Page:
I had the choice between a small or large coke (which I assumed was a can or a bottle) and since I knew that I would be there for awhile, I opted for a large coke. What I wasn’t expecting though, was for them to bring me a 1.25-litre bottle of coke! Anyway, eating still didn’t help my stomach feel great – I actually think that it ended up making my stomach feel a bit worse. I spent the next three hours waiting for my stomach to settle, but it never did. I went to where my next bus would be and was so relieved to see that it was an actual-sized bus and not a 14-passenger van. I knew that these buses wouldn’t be able to do twists and turns as fast, so it should end up being easier on my stomach. The bus arrived right at 2:15, we all got on, and we started our 3.5-hour journey to Chiang Rai. There had been a warning on the ticket about the air conditioning being extremely cold, and to be prepared when going on the bus. I noticed everyone around me was shivering and covering up, but I was wearing a tank top and shorts the entire time and never started feeling cold. I think it actually helped with making me feel better. We arrived in Chiang Rai and once again, my hostel was way out of the city centre. I had to order a Grab because otherwise it would be a 30-40 minute walk, and I didn’t feel like carrying my backpack for that long. The Grab was only 70 baht ($3.05 AUD), so it really wasn’t that bad. I was staying in Grace Hostel and paid 200 baht ($8.86) per night in a 16-bed female dorm. The hostel was run by a really sweet lady who drove everyone to the night market every night, and also got up at 5am each morning to make breakfast for everyone who’d be travelling to Laos. I also really liked the set-up of this hostel because there was a huge shared shower and toilet room (rather than having only 2 or 3 separate bathrooms), and even though the room was 16 beds, each bed got their own pod so you still got lots of privacy. The hostel owner asked if I wanted to go to the night market and said we’d leave at 6:50 (in a half hour). I said sure but as I was preparing my things, I started questioning whether it would be a good idea for me to go. I felt like I’d feel better if I threw up, but I really hate that feeling so I didn’t let it happen. I went to the night market with a girl from Finland and a guy from kind of all over the place. The hostel owner stopped at the clock tower, which does a light show for 7 minutes every night at 7pm.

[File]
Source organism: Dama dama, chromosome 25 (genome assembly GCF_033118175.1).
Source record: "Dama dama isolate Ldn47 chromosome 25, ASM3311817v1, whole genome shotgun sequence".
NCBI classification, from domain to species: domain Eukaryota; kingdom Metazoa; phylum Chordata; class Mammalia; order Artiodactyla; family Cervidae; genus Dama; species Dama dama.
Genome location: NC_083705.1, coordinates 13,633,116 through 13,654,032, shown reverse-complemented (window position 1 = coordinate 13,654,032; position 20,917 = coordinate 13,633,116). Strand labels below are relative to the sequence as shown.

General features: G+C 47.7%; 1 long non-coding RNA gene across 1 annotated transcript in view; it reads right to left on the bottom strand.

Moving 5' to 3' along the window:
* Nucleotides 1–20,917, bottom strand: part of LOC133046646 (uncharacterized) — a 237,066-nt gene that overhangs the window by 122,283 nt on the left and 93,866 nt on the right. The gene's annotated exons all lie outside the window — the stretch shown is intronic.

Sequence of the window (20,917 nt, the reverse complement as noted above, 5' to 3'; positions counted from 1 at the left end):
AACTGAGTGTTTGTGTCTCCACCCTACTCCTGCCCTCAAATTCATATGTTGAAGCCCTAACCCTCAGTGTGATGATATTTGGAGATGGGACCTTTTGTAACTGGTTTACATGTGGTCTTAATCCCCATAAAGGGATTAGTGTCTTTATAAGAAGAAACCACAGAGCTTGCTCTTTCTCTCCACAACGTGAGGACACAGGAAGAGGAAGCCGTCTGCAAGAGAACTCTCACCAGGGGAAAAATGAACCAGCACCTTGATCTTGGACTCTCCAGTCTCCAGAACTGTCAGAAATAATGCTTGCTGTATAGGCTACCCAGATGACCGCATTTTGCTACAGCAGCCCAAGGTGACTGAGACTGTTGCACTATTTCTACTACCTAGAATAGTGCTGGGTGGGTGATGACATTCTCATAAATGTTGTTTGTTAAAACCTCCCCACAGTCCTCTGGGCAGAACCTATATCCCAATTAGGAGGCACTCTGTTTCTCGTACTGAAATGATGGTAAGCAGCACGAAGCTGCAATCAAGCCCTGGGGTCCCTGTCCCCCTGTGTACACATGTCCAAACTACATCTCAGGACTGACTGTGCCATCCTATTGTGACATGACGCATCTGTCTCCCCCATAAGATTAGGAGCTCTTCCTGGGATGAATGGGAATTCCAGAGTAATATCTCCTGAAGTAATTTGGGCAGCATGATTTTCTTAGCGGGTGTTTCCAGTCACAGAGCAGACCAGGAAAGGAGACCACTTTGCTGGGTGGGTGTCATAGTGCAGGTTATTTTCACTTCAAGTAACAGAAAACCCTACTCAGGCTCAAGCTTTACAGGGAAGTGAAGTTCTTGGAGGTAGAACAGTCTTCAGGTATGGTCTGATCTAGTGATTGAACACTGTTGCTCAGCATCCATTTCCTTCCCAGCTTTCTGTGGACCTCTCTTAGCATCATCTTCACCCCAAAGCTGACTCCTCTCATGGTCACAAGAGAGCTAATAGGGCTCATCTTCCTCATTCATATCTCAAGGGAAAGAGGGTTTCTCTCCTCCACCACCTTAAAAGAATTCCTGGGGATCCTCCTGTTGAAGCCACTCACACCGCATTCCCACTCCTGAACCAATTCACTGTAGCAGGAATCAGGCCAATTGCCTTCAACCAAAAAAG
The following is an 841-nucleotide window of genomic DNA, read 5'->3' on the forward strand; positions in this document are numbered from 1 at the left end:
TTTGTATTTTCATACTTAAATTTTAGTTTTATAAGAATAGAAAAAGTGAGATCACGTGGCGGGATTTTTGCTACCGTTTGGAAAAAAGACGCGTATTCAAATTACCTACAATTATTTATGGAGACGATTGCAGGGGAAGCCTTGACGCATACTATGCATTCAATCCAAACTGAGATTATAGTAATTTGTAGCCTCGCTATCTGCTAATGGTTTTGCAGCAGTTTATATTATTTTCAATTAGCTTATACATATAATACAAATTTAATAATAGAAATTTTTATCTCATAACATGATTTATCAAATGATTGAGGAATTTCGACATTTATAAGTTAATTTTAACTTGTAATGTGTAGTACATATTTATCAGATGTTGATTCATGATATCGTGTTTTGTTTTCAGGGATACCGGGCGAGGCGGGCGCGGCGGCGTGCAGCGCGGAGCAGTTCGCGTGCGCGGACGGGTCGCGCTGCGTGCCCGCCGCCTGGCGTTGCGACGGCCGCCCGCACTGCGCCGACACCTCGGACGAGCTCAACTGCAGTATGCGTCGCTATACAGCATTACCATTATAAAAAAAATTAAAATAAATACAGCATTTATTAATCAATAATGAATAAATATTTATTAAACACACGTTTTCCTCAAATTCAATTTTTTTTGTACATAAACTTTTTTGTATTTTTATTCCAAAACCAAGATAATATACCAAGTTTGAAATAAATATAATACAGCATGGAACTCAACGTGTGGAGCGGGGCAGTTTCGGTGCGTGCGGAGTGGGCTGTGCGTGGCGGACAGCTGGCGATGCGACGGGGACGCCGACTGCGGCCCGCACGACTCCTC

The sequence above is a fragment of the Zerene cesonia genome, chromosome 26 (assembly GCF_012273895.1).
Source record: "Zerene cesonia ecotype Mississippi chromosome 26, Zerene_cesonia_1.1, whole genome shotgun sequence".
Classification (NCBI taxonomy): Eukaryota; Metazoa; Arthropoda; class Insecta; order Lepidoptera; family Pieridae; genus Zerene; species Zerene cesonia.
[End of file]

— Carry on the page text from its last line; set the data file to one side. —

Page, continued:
Then she dropped us off at the night market, where we walked around and searched for food. The other two got dinner, but I knew it wouldn’t be a good idea to eat so I just got a smoothie for 25 baht ($1.09) and we chatted while they ate. We decided to walk back to the hostel afterwards and then chatted for awhile before going to bed. Surprisingly, I still didn’t feel hungry before going to bed so I only ended up eating one meal that day.

On Saturday morning, I got up at 8, got ready, and had breakfast in the hostel. This hostel breakfast actually had food other than toast, and provided pancakes, boiled eggs, cereal, and bananas. The girl from Finland (Paulina) joined me, and we decided to check out the White Temple together. The hostel owner told me that I should exchange my Thai baht into US dollars, and THEN exchange the dollars into Laos Kip when I got to Laos because I’d lose less money that way. This actually surprised me because I assumed I’d lose less money by changing baht into kip directly. Paulina and I walked about 15 minutes to a currency exchange place so I could change all of my money, and then we continued another 20 minutes to the bus station. We found a big sign that said ‘White Temple’ and saw that the bus was supposed to leave in 4 minutes (good timing!). We got on, paid 20 baht (88 cents), and arrived at the White Temple about 20 minutes later. We had to pay 50 baht ($2.18) for entry, and it was extremely crowded when we got there!! Online, there are so many pictures of people alone with no one around, and I have no idea how they would have managed to get a picture like that unless it was Photoshopped. The White Temple is extremely unique because the person who designed it added a bunch of random features, such as heads hanging from trees, or a bunch of hands coming out of the ground.